The Evolution of Reason: Logic as a Branch of Biology

By William S. Cooper | Go to book overview
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Foreword

This book is about how logic relates to evolutionary theory. It is a study in the biology of logic. It attempts to outline a theory of rationality in which logical law emerges as an intrinsic aspect of evolutionary biology, part of it and inseparable from it. It aspires to join the ideas of logic to evolutionary theory in such a way as to provide unified foundations for an evolutionary science of Reason.

An understanding of modern evolutionary explanation and sympathy with its aims has been assumed throughout. A prior acquaintance with the elements of symbolic logic and probability theory has been assumed as well, and some familiarity with decision theory would be desirable. Beyond that, it is my hope that philosophers of science, logicians, evolutionists, cognitive scientists, and others, will find the exposition readable.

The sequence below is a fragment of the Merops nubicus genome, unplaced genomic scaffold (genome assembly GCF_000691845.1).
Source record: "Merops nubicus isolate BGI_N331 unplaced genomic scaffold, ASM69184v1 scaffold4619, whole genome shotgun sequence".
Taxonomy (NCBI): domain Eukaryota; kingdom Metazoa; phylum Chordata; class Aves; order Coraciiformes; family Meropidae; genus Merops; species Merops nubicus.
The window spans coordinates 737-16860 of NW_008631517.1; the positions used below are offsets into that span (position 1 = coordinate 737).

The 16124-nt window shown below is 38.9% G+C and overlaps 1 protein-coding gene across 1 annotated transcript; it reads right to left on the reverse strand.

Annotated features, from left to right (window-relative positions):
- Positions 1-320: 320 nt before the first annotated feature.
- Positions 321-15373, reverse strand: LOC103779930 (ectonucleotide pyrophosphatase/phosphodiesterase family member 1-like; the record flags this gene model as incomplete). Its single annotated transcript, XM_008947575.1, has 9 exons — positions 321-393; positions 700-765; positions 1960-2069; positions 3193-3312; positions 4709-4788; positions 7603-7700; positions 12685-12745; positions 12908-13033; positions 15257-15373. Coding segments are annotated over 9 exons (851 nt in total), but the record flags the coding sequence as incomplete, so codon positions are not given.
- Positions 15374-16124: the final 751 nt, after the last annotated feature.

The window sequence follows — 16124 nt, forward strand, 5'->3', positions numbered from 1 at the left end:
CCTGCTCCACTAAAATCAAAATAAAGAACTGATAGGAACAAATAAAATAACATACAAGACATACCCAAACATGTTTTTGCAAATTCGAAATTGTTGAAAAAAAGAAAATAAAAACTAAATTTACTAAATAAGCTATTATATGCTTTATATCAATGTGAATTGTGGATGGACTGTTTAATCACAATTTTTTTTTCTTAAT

The mathematics has been kept to a minimum. The exception is an important appendix which sets forth in mathematical detail a critical portion of the underlying formal development. My effort has been to make the theory as clear as possible, both conceptually and mathematically, with the heavier math kept separate for those who might wish to study the theory in greater depth.

The work owes much to many people. Of special note is the fact that one of the evolutionary models receiving attention (Model 5) resulted from a collaboration with Professor Robert Kaplan, now of Reed College, to whom I am deeply indebted for numerous evolutionary insights. I am grateful to Professors Ernest Adams, Bill Maron, Steven Stearns, and several referees for their valuable suggestions and criticisms of the manuscript. The book consolidates the results of earlier investigations which benefited at various stages from the comments of George Barlow, Mario Bunge, Roy Caldwell, Christopher Cherniak,

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